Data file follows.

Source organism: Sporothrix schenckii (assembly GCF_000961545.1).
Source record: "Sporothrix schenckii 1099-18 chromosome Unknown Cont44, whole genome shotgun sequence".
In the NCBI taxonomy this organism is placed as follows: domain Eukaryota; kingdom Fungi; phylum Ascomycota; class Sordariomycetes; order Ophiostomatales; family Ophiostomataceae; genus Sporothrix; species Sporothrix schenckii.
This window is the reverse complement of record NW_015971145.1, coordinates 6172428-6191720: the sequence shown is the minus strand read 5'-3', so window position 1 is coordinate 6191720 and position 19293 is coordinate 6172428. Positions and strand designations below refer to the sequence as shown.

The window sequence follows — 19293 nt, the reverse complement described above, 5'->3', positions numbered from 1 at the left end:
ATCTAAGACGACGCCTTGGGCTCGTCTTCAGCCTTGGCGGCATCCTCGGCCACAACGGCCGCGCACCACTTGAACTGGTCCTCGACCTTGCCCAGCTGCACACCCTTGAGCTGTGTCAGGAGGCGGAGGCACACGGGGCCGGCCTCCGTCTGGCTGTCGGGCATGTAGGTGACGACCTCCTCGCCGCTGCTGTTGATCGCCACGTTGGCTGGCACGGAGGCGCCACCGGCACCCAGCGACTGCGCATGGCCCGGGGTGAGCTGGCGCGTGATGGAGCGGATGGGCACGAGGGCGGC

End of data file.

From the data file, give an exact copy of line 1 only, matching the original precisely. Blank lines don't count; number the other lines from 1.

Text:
Source organism: Sporothrix schenckii (assembly GCF_000961545.1).